Mendeleev's Mysterious Castle

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SWBAT apply their knowledge of the periodic table to review physical properties of elements and predict simple chemical reactions.

Big Idea

What would you do if you were lost in Mendeleev's Castle? Students must work together to solve the mysteries from Mendeleev himself in order to return home safely!

Lesson Introduction: Visiting Castle Mendeleev

1 minutes

Hook - Mendeleev's Musical Introduction

5 minutes

Students will watch the video clip and record three interesting facts on their paper regarding Mendeleev's accomplishments.  If the class is feeling extra energetic, students may come to the front of the room to present their rendition of "Mendeleev" for their few minutes of Biology-fame!

Guided Practice - Lost in Mendeleev's Mysterious Castle

30 minutes

Students are given a copy of the Castle Mendeleev Handout, as well as the Student Answer Sheet.  As students read the worksheet, they are magically transported to Dmitri Mendeleev's castle in the year 1871.  This is a great opportunity for you to use your most haunted teacher-voice and read the introduction to set the tone for this heart-pounding adventure!

Mendeleev's Castle is set up so that each of the 18 rooms are composed of one of the first 18 elements of the periodic table, but keep in mind that they are not in numerical order!  The castle is also arranged so that the first floor represents the first period of the periodic table, the second floor represents the second period, and the same for the third period (the physical structure of the castle is not realistic, but the activity does a good job guiding students through the periodic table).  Students will record the clues for each room and the identification of the room's element on their Student Answer Sheet.

Students will utilize the periodic table of elements, their lecture notes from a prior lesson, and their supportive lab partner students to maneuver through each room of the castle as they attempt to escape Mendeleev's mystical spell and return safely back to the classroom!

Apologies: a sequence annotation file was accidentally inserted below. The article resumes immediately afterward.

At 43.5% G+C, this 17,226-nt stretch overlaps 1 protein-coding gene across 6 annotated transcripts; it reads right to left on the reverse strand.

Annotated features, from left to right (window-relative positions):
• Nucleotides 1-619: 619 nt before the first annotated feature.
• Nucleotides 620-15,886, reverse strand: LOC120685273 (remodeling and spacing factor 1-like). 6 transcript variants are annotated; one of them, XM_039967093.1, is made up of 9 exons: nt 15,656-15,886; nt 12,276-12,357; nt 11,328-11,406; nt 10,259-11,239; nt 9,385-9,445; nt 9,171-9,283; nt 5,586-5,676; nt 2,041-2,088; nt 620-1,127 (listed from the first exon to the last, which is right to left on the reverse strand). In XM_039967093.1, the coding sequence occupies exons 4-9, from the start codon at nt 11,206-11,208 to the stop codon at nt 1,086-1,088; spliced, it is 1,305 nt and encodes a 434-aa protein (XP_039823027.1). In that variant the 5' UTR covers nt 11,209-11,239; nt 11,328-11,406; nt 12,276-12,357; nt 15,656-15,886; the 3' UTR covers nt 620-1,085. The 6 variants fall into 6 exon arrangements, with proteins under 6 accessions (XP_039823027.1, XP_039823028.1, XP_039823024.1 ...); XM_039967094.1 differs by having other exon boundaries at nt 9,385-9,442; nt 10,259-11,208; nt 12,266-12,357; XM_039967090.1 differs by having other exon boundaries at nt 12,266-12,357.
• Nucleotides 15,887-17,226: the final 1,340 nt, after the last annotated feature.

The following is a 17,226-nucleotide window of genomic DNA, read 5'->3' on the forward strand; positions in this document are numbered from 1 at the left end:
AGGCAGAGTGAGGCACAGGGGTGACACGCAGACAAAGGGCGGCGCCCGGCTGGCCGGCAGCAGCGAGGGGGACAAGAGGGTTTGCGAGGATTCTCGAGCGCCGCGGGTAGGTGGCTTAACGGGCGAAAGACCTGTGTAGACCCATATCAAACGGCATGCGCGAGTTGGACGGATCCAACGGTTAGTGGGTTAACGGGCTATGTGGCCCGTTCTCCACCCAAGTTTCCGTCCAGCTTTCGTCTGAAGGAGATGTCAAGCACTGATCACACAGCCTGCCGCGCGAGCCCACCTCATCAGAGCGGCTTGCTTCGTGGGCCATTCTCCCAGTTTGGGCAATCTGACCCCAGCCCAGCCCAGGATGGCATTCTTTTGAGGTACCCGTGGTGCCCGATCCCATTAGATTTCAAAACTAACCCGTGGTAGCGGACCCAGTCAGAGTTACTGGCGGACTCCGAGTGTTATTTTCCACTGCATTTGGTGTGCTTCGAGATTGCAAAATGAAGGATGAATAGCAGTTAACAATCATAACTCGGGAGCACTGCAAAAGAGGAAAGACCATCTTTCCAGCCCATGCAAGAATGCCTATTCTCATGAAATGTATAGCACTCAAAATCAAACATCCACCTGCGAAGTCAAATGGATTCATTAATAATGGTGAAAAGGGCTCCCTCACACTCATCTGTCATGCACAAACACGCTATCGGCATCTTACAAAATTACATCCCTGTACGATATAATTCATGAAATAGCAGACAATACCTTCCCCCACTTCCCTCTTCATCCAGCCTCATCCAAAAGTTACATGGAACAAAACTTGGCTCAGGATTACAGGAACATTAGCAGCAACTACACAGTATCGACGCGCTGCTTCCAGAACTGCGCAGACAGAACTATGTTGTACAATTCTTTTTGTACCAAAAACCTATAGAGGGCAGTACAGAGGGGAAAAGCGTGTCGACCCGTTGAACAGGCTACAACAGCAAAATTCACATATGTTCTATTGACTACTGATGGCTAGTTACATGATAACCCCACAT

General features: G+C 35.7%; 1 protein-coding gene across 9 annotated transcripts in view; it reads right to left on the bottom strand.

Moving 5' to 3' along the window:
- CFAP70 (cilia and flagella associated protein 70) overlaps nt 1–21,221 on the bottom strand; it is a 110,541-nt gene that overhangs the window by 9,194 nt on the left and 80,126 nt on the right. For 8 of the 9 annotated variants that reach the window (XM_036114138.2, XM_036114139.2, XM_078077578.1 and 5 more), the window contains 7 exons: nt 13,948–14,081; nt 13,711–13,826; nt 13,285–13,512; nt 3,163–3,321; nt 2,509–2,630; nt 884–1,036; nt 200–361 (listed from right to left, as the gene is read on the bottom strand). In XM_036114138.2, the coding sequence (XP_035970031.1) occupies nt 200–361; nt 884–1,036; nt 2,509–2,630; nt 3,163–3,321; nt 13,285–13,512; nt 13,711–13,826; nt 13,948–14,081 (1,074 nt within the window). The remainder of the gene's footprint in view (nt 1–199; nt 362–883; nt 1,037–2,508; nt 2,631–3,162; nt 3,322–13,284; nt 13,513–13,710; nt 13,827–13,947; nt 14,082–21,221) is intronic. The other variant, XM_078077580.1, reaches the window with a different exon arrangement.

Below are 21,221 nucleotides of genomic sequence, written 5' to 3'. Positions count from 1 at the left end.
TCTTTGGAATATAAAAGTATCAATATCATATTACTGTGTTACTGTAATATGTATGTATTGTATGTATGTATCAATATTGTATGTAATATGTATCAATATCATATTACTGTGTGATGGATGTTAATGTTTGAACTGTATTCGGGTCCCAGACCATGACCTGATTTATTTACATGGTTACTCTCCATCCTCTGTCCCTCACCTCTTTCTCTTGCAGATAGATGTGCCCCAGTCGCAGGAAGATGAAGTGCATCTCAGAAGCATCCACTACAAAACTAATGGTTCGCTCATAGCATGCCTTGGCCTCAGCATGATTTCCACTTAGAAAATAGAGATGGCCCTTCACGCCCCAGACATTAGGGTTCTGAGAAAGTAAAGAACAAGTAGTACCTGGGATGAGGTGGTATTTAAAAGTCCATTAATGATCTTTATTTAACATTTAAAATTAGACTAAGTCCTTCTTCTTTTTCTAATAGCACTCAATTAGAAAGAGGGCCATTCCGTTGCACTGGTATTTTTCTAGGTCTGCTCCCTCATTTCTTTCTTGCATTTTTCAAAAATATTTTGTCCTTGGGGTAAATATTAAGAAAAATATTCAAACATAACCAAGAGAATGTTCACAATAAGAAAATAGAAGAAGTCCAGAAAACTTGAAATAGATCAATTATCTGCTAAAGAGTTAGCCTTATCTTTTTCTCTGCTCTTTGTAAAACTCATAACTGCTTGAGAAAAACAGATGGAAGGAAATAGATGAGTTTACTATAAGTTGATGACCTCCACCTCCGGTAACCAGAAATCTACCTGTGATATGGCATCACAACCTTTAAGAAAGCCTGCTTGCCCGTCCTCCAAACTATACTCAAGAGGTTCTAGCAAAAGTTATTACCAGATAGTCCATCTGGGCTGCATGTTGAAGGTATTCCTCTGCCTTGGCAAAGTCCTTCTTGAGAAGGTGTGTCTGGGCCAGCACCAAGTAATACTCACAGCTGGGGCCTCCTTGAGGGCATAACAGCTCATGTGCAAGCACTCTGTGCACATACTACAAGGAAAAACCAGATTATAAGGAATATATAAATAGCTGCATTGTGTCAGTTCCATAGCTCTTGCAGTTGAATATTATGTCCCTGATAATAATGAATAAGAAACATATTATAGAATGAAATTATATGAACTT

At the conclusion of the activity, students will review their responses with their neighbor to check for accuracy.  If time allows, the class will participate in a whole-group review of the correct solutions for each room.

 Student Collaboration In Action:



Sample #1 of Student Work - This student rushed to finish in the time she was provided in class and in doing so misidentified many of the elements and left a few questions blank.  A perfect example of why students need to hear the directions multiple times to ensure they have a clear understanding of the activity's expectations.

Sample #2 of Student Work - This student seemed to employ a different approach and correctly identified each of the elements/rooms he attempted but did not complete the assignment.  Another example of an alternative student strategy to complete their work and the constant reminder that students usually need more time than they are given for collaborative activities.

Please view the Reflection Section, "Where Does Time Go?" below for more details regarding this class activity!

Independent Practice - Elements Made Easy: A Final Review

10 minutes

Students will complete the Fill In the Atoms Worksheet to practice their utilization of the periodic table by calculating the number of protons, neutrons, and electrons.  The Answer Sheet is provided to review with the students.  

Sample of Student Work for the Fill In The Atoms Worksheet.  A brief analysis of the student work for this activity reveals that the a majority of the students are able to use the periodic table to determine the number of protons, neutrons, electrons, chemical symbol, and atomic mass.  The goal for the students was to master using the periodic table as a tool to determine these values and they have reached their objective.  The next step in our scaffolding of curriculum is to apply this knowledge in order to predict the type and number of chemical bonds each element will create most often.  This concept and much more will be found in the next lesson: Chemical Bonds.

Close - Lessons Learned From The Castle

10 minutes

As a final review the students will write down their 3-2-1 review of the periodic table:

  • What are three facts you learned about the periodic table and its elements?
  • What are two details/experiences that you found interesting?
  • What is one question you still have regarding the periodic table, the groups of elements, or valence electrons?

Students will have five minutes to record their responses and then share with their neighbor.  Student volunteers will have the opportunity to share their experiences with the class in a short whole-group review discussion.

Student Work for the 3-2-1 Periodic Table Review - After analyzing the student responses, I am confident that the students were engaged in today's activity and are working diligently toward mastering their use of the periodic table as a tool to conceptualize the elements and their chemical reactions.  Although most students seem to be dedicated to their studies, the class will need to work on how to apply the information found on the periodic table to identify unknown elements which will serve as a growth target for the future.

Students will complete their Independent Practice activity as homework.